Block on Trump's Asylum Ban Upheld by Supreme Court
It's not hard to find prestigious legal work when you've graduated from a top law school. While the rest of the world's law school grads may struggle to find employment in a slumping legal market, it seems like every Harvard alum is given an honorary Supreme Court clerkship. We're pretty sure a Yale diploma comes with an entry level professorship somewhere in the Midwest.
But not everyone is impressed with grads from top-ranked schools. Take Adam Leitman Bailey, who runs a New York real estate law firm. When it comes to finding new talent, Bailey has a unique hiring rule: dogs and Ivy League grads need not apply.
Whatever could inspire such unbridled anti-Ivy bias? According to Bailey, he's looking for "young men and women of amazing grit, determination, and talent" whom he can turn into legal "street fighters." Those aren't qualities he finds in the soft-skinned Ivy Leaguers.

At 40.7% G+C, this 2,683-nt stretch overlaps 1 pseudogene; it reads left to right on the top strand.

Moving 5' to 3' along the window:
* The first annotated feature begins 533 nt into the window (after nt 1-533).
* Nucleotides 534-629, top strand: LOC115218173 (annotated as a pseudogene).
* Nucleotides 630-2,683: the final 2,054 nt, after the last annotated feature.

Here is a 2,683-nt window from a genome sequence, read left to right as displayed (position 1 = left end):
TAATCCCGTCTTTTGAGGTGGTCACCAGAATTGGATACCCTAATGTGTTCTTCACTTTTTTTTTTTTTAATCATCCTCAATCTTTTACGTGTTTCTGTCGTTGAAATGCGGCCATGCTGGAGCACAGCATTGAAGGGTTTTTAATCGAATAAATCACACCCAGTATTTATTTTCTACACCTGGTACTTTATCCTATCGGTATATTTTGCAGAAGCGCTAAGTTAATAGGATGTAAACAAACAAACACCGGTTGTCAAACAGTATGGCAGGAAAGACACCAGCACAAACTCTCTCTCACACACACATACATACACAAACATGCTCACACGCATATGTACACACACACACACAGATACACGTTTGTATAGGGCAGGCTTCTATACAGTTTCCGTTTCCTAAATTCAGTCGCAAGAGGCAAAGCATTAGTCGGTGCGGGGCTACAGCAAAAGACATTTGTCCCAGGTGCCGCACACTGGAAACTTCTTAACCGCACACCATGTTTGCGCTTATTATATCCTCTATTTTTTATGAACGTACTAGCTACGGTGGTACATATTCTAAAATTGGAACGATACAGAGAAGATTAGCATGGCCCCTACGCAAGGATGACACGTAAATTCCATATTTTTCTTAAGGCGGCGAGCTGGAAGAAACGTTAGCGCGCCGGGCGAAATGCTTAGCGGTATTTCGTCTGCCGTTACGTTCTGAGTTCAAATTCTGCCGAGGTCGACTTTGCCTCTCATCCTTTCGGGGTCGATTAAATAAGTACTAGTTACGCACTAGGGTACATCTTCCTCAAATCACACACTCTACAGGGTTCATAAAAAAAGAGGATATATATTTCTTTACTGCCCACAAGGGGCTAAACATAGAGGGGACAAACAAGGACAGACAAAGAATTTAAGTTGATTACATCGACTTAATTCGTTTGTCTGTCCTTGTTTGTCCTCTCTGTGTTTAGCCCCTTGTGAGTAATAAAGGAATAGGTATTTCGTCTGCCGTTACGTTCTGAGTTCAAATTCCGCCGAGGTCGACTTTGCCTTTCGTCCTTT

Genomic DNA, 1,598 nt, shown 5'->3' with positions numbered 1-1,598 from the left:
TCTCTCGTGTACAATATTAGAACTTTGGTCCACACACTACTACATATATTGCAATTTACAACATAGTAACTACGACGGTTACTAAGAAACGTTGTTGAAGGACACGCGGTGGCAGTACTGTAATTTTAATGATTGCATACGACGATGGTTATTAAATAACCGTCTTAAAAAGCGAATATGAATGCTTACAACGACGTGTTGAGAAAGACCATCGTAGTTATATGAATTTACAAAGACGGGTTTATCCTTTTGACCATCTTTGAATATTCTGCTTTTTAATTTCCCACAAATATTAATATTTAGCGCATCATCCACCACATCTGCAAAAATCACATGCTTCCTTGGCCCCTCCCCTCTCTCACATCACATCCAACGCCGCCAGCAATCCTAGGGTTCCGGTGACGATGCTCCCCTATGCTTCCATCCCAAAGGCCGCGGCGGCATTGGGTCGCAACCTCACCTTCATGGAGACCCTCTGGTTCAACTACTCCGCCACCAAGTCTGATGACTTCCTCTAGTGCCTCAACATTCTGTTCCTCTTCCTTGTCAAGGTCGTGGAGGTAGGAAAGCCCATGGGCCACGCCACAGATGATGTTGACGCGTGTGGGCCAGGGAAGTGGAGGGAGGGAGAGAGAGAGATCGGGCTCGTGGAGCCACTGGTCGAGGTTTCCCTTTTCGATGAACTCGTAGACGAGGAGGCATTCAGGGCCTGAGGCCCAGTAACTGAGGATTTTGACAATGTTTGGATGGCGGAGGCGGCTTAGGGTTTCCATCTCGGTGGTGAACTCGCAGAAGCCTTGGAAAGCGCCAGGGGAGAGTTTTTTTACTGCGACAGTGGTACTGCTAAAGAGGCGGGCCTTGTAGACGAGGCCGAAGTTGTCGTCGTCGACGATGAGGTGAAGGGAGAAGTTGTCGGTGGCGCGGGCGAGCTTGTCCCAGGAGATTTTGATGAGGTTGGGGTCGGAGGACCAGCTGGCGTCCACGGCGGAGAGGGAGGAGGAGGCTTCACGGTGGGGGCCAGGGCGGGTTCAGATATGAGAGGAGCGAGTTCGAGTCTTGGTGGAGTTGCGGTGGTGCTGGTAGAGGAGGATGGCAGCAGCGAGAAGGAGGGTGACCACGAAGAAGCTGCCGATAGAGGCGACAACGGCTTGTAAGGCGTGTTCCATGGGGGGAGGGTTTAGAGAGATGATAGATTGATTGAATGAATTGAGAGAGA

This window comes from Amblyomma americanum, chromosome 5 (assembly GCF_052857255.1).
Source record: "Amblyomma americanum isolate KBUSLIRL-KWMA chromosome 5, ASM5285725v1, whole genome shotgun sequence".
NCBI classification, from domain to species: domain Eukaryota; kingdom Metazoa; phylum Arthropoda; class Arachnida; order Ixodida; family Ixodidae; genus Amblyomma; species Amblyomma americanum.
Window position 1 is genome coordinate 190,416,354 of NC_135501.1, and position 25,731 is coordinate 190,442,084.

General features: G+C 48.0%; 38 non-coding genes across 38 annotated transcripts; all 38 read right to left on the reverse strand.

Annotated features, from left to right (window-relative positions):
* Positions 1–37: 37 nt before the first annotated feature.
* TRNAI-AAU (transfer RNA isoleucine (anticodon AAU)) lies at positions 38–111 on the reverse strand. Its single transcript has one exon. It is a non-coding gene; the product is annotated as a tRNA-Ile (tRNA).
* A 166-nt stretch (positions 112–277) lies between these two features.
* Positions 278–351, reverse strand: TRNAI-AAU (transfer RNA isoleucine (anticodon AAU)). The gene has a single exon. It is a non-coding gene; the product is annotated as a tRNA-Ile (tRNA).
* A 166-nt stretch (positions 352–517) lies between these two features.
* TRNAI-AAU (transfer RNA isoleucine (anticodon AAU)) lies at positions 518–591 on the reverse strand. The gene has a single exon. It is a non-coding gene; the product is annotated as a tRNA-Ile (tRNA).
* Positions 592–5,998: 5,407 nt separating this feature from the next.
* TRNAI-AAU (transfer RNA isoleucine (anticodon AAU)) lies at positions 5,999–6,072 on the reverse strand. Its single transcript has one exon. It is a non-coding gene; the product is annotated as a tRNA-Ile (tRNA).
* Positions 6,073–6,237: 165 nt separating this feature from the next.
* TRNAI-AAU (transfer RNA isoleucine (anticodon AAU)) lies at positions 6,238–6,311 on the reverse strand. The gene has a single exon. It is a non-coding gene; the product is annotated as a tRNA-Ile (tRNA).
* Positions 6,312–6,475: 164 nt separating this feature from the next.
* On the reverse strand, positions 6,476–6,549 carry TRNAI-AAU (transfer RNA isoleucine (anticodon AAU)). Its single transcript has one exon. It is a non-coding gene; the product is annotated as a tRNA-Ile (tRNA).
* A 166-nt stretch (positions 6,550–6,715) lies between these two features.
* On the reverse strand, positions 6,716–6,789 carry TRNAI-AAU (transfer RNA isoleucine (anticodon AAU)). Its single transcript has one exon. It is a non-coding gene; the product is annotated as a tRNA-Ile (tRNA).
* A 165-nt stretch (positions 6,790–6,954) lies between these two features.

Bailey takes issue with the lack of competitive spirit at America's most competitive (admissions-wise) law schools. Yale doesn't grade its law students, for example. Stanford and Boalt Hall simply give out gold stars instead of A's or B's. Harvard Law won't deign to rank its students. That, Bailey argues, creates a climate where students don't have to prove themselves and don't learn to fight for success.
Bailey's ban applies not just to Ivies, but all "traditional highest tier schools." We'll assume that covers all of the immovable Top 14. For those of us who've seen the benefits that come easily from (others') Ivy League diplomas, Bailey's ban makes us smile.
But it's also silly. After all, refusing to look at candidates because of where they went to school is no better than assuming applicants are brilliant because they graduated from the University of Pennsylvania or Duke. After all, lawyers are more than their law degree.
Don't cry too many crocodile tears for the Ivy Leaguers, though. Despite Bailey's blatant anti-blue blood discrimination, Harvard, Yale, and Stanford grads will probably end up doing fine.
Plus, as Bailey notes, "students from these law schools have no interest in applying for a job at our firm," which takes a bit of bite out of his ban.
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